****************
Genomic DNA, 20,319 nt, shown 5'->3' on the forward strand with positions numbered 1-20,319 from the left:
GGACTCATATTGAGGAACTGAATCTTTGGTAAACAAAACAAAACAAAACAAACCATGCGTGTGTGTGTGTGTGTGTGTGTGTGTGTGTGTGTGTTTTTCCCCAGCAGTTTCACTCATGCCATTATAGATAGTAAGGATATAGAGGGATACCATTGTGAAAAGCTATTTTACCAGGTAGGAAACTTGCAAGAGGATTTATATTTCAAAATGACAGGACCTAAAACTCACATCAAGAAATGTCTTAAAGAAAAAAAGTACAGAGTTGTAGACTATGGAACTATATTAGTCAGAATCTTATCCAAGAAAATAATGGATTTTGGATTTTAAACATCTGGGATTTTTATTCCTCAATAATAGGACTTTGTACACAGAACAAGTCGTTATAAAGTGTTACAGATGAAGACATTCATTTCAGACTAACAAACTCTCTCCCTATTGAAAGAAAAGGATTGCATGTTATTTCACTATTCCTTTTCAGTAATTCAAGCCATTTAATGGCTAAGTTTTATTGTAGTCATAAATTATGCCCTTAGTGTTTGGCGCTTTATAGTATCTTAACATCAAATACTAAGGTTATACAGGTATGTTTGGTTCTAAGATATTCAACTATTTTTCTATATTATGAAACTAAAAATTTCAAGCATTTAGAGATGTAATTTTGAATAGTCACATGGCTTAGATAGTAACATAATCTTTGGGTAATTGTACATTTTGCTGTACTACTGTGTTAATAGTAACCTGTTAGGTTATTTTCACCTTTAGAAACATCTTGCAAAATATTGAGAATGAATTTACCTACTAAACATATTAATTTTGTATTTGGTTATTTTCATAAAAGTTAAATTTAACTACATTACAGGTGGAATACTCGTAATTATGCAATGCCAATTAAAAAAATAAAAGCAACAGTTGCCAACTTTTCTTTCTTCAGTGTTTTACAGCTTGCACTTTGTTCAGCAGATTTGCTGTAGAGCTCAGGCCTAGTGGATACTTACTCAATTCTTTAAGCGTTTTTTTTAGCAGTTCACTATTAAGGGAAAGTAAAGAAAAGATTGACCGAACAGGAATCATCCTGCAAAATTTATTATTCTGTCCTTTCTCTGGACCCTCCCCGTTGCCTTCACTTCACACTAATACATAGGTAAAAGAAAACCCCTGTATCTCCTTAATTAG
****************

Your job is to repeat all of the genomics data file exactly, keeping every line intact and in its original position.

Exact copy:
Genomic DNA, 20,319 nt, shown 5'->3' on the forward strand with positions numbered 1-20,319 from the left:
GGACTCATATTGAGGAACTGAATCTTTGGTAAACAAAACAAAACAAAACAAACCATGCGTGTGTGTGTGTGTGTGTGTGTGTGTGTGTGTGTGTTTTTCCCCAGCAGTTTCACTCATGCCATTATAGATAGTAAGGATATAGAGGGATACCATTGTGAAAAGCTATTTTACCAGGTAGGAAACTTGCAAGAGGATTTATATTTCAAAATGACAGGACCTAAAACTCACATCAAGAAATGTCTTAAAGAAAAAAAGTACAGAGTTGTAGACTATGGAACTATATTAGTCAGAATCTTATCCAAGAAAATAATGGATTTTGGATTTTAAACATCTGGGATTTTTATTCCTCAATAATAGGACTTTGTACACAGAACAAGTCGTTATAAAGTGTTACAGATGAAGACATTCATTTCAGACTAACAAACTCTCTCCCTATTGAAAGAAAAGGATTGCATGTTATTTCACTATTCCTTTTCAGTAATTCAAGCCATTTAATGGCTAAGTTTTATTGTAGTCATAAATTATGCCCTTAGTGTTTGGCGCTTTATAGTATCTTAACATCAAATACTAAGGTTATACAGGTATGTTTGGTTCTAAGATATTCAACTATTTTTCTATATTATGAAACTAAAAATTTCAAGCATTTAGAGATGTAATTTTGAATAGTCACATGGCTTAGATAGTAACATAATCTTTGGGTAATTGTACATTTTGCTGTACTACTGTGTTAATAGTAACCTGTTAGGTTATTTTCACCTTTAGAAACATCTTGCAAAATATTGAGAATGAATTTACCTACTAAACATATTAATTTTGTATTTGGTTATTTTCATAAAAGTTAAATTTAACTACATTACAGGTGGAATACTCGTAATTATGCAATGCCAATTAAAAAAATAAAAGCAACAGTTGCCAACTTTTCTTTCTTCAGTGTTTTACAGCTTGCACTTTGTTCAGCAGATTTGCTGTAGAGCTCAGGCCTAGTGGATACTTACTCAATTCTTTAAGCGTTTTTTTTAGCAGTTCACTATTAAGGGAAAGTAAAGAAAAGATTGACCGAACAGGAATCATCCTGCAAAATTTATTATTCTGTCCTTTCTCTGGACCCTCCCCGTTGCCTTCACTTCACACTAATACATAGGTAAAAGAAAACCCCTGTATCTCCTTAATTAG